The most important yet unanswerable question in AI

The uncomfortable truth about how much data you need for using AI

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Data has a central role in the development of AI and ML models. These tools are trained on data; without data, there is no AI model. You may see this model training as a way to extract value from data; this suggests that, in many situations, having more data brings more value, that means better performances of our AI and ML algorithms.

Performance of AI and ML models usually increases with the quantity of data used for training

However, collecting data, especially individual data points with specific label information, can be a challenge in many non-digital sectors like manufacturing and life sciences.

While e-commerce and digital marketing can easily collect millions of data points from users and people browsing the internet, things are very different when behind a data point there is a real-life object or sample. For instance, in molecular biology, omics technologies can collect many variables, but often the sample sizes is limited due to efforts required for setting up the experiments. In medicine, many studies might only involve a handful of patients because of the challenges associated with patient recruitment.

Manufacturing data comes with its own set of challenges: a new product might have no data, while existing products might suffer from rare anomalies, lack of label information, or missing measurements of crucial variables (e.g. what consumable substances are used in every shift, the fact if operators change or not, manual interventions, etc.).

Given the challenges in collecting data, before embarking in an AI project, it is very sensible to estimate how many data needs to be collected before an AI model can perform reasonably well. In domains where data is scarce and costly to gather, estimating the necessary sample size becomes crucial for budgeting.

However, answering the question “How much data we need for our AI project?” is not possible. A rule of thumb suggests that the collected data samples should be 10 times the number of variables. But this is merely a guideline, and we have already explained that the number of variables used could be wrong, because the collected variables could be missing very important ones and including irrelevant ones. Since data science is about answering questions based on data, we face the chicken-and-egg causality dilemma: we need data to determine if we have enough data for our goals.

If we do not know how much data we need for our AI project, how can we proceed? We recommend a data-centric approach, where AI performance improvement are obtained not primarily by changing the model but by changing the data; in our case, it means collecting the data iteratively:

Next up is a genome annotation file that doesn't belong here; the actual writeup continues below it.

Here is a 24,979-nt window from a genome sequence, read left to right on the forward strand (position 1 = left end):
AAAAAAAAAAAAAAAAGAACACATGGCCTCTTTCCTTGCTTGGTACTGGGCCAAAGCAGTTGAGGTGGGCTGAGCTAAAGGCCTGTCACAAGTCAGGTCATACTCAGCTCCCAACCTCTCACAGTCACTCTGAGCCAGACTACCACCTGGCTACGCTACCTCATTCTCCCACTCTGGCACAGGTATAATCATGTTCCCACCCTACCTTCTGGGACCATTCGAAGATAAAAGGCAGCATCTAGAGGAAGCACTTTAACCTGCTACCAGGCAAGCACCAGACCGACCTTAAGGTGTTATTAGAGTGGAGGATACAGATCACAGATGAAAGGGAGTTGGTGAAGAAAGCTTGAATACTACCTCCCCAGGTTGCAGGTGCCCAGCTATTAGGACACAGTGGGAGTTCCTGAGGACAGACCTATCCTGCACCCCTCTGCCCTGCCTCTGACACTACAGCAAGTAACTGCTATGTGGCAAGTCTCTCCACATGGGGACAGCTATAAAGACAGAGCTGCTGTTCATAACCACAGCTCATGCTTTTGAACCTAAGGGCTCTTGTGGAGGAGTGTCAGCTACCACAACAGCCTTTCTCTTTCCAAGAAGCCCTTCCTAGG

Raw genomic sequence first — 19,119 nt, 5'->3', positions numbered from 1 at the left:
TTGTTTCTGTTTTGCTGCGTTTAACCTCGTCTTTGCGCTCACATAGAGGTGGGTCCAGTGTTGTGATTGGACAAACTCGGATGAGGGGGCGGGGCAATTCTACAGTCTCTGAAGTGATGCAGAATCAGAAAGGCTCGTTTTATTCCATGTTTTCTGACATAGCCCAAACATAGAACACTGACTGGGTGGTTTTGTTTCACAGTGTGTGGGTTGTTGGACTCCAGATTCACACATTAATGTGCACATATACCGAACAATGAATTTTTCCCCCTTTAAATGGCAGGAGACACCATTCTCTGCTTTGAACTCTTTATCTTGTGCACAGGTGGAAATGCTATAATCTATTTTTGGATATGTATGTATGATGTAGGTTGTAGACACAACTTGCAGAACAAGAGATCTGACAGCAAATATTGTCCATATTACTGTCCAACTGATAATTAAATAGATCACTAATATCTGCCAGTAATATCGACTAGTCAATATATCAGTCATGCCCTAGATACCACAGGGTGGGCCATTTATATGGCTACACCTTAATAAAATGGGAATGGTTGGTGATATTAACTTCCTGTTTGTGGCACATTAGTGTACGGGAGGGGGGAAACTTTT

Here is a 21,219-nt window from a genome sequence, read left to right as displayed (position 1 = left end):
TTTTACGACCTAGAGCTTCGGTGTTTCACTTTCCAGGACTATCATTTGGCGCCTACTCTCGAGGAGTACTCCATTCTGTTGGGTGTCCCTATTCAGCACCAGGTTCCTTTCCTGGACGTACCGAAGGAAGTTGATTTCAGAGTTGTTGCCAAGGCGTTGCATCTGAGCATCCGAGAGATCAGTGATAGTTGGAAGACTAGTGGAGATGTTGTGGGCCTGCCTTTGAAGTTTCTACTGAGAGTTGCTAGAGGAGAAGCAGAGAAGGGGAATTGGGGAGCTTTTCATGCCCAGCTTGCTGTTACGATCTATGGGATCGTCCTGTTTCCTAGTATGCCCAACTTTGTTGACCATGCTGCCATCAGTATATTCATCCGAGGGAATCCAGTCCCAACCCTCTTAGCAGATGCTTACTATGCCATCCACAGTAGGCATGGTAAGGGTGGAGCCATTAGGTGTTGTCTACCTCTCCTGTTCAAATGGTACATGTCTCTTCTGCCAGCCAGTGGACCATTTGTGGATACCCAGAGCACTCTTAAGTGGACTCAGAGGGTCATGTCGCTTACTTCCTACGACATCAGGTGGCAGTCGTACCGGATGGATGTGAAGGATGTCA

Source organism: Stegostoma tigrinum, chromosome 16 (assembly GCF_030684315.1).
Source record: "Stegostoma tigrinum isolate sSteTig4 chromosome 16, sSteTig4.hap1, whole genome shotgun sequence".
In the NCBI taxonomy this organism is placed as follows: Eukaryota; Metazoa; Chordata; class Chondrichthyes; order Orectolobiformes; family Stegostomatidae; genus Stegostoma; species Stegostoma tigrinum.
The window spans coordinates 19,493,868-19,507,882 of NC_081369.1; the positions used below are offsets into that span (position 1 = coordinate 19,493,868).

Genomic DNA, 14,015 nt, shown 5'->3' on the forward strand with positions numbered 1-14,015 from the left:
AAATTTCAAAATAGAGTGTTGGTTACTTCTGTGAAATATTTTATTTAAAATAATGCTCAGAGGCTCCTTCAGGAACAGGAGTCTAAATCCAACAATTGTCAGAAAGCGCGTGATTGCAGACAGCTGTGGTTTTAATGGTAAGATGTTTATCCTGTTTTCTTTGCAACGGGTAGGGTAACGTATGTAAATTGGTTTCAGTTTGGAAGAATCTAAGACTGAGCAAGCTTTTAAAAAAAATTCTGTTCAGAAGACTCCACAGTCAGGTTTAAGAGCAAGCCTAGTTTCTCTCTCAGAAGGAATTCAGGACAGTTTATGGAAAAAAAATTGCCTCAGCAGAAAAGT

1. Based on previous data collection, and om the best of our knowledge, determine all informative variables we can measure in the upcoming data collection
  2. Collect new data; the number of samples depend on budget and goals
  3. Process both old and new data to create a dataset that best represents real-world scenarios
  4. On this newly-derived dataset, retrain an existing AI model or train a new AI model
  5. Deploy the trained AI model in production
  6. Measure regularly the performance of the AI model in production by using various metrics; if the measurements are unsatisfactory or start degrading, go back to point 1.
The six steps of the iterative data collection process

This iterative approach offers several benefits. As mentioned in the iteration point 2, by collecting data step by step, you can adjust and guide the collection process to make your dataset distribution closely resemble real-world distribution; you can collect data about cases for which you are missing data, or realize you should collect additional variables. For example, in medical settings you may realize that the demographics of your patients underrepresent some categories, or in an anomaly detection projects for manufacturing you are gathering data at times when anomalies are least likely.

But there is also an additional reason in favor of this iterative approach: counteracting the so called data drift. In many scenarios, unfortunately, older data becomes less and less representative of the present situation, so it is necessary to periodically retrain the AI model only on relatively recent data. By collecting data incrementally rather than in one go, we can better counteract the effects of the data drift: we can still make use of some of the data already collected. If all data were collected at once, the data drift would impact sooner and harder: the whole training data, and not just the oldest slices like in the iterative approach, would become obsolete.

In conclusion, AI needs data but it’s challenging to estimate how much data are needed. To save on budget, and to maintain good performances, it is advisable to collect new data regularly and monitor the performances of the AI model.

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